Movement on both fronts
Some developments in foreign affairs. First, the meeting between the US and Pakistani heads of government, followed by the first ever meeting of the senior military leadership of the militaries of the two countries after the Salala incident.
Second, the meeting of Indian Prime Minister Manmohan Singh and his Pakistani counterpart at the same Seoul nuclear summit.
Positive developments, both of them.
With the Indians, there is the possibility of a CBM made in heaven. The prospect of their selling us 5000 MW of power on a daily basis would be enough to melt the heart of even the most rabid of the Indophobes. Yes, there would be much wallowing on their part; look at what we have been reduced to! And there would – most counter-intuitively – be much smugness from the ruling coalition as well; the late BB, after having worked in the IPPs in the country, had left the country in a position to export power to the Indian Punjab, a prospect that was negotiated well into the Nawaz Sharif government. We had done our job, will be their spiel, and the subsequent PML(N) and Musharraf governments have left a mess for us to clean. In fact, by selling the Indian agreement as a proof of the good relations they have cultured with them, the ruling party might even campaign on it.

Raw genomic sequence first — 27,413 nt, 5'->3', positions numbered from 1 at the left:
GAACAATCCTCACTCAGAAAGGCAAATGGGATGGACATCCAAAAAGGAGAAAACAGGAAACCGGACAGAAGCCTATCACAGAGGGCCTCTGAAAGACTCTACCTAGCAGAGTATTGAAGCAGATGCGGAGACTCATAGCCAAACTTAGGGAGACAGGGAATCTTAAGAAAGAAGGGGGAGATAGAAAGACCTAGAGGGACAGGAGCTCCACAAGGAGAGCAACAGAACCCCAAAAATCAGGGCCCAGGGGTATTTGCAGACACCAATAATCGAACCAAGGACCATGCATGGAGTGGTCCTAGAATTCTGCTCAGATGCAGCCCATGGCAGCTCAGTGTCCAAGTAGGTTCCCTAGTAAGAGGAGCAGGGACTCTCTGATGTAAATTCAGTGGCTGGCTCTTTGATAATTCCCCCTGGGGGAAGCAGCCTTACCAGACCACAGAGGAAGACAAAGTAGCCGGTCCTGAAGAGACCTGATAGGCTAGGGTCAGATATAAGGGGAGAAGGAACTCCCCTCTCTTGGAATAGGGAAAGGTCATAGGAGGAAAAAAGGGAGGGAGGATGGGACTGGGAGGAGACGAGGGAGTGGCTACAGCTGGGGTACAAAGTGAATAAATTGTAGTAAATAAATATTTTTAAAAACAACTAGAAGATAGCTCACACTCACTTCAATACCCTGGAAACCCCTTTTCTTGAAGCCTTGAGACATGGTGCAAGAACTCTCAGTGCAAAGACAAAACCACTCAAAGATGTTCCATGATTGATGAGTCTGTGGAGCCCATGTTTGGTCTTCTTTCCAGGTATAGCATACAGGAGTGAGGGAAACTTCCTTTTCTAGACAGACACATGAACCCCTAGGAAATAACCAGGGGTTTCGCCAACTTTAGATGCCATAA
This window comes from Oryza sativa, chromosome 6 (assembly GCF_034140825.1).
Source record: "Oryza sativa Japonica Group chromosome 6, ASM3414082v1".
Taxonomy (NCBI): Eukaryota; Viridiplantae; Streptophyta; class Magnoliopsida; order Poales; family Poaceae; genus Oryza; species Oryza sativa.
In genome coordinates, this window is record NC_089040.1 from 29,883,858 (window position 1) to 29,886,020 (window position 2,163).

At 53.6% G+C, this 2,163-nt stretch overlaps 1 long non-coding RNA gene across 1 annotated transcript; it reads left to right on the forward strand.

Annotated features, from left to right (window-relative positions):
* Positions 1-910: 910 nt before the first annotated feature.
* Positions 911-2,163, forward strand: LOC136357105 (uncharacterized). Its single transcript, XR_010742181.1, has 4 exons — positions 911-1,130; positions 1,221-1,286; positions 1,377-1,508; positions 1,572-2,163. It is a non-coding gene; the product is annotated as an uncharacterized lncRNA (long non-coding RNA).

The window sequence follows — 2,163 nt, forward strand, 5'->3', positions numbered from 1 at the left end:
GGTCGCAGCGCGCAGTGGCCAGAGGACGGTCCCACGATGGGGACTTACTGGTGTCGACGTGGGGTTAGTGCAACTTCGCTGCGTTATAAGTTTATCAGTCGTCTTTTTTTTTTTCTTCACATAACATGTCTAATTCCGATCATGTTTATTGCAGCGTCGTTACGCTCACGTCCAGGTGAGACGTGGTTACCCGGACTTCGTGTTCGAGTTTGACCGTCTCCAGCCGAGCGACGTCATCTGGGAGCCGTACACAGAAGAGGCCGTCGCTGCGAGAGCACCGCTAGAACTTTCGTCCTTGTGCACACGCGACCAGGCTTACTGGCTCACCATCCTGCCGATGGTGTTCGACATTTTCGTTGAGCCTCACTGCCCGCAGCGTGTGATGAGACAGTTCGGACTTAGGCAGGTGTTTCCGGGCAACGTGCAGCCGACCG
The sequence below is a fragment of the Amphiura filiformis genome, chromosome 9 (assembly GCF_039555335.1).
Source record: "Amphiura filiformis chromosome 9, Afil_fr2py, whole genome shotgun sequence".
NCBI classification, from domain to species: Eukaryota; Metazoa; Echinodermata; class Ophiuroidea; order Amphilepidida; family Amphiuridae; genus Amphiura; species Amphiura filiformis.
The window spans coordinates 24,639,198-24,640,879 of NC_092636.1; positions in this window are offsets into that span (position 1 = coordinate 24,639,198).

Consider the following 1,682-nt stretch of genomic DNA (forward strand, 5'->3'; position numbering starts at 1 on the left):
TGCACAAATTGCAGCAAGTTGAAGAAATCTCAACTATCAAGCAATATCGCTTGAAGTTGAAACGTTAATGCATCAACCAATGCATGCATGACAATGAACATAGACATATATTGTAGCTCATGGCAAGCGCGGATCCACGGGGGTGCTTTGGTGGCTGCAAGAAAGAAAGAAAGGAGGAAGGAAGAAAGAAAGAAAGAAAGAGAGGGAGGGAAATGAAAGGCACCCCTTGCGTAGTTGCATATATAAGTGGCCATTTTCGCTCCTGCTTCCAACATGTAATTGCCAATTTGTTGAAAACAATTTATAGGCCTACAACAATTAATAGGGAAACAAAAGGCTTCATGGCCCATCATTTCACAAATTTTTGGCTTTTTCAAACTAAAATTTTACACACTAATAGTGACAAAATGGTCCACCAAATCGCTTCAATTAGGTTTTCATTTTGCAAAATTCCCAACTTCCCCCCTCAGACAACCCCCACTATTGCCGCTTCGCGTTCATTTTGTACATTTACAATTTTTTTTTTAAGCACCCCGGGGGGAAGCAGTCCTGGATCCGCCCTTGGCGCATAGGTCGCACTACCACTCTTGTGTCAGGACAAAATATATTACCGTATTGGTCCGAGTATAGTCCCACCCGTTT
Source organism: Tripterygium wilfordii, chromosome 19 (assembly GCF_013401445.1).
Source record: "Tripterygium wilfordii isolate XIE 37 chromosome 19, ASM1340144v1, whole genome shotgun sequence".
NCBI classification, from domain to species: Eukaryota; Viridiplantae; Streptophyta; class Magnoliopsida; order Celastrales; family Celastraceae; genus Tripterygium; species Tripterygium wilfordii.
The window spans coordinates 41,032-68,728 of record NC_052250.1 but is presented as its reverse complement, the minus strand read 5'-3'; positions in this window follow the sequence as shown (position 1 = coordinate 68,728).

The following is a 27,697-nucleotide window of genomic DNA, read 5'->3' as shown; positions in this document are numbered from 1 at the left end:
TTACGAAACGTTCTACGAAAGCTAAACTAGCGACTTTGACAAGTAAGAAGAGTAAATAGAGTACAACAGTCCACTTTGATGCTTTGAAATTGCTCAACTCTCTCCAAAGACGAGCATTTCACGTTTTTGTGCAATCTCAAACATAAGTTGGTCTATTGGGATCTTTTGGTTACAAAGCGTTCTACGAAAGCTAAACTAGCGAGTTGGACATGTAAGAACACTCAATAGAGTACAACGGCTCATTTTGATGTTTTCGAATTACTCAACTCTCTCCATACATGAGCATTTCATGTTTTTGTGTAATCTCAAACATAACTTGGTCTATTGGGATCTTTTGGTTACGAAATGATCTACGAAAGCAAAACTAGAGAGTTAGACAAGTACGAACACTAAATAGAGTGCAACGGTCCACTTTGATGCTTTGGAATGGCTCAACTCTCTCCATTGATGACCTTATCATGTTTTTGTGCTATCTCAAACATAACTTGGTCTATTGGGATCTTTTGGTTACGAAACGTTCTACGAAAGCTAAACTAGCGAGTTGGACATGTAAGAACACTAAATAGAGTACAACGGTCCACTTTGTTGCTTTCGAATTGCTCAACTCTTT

The Indian government is to look into its own power situation and get back to us. As things stand, the Indian power deficit is said to be much larger than our own. The export of power from Indian Punjab would only take place if there is no way they can effectively transfer it to the grid of another State Electricity Board.
On the America front, there was some minor headway, which, given the current impasse, is encouraging. They asked, predictably, for the resumption of the supply routes. We asked for ending the drone attacks and replacing them with our own air force taking out possible targets. To which they proposed a narrowing down of drone attacks, rather than a complete shutdown of the programme, which, despite its fallout, has seen its share of high-profile successes.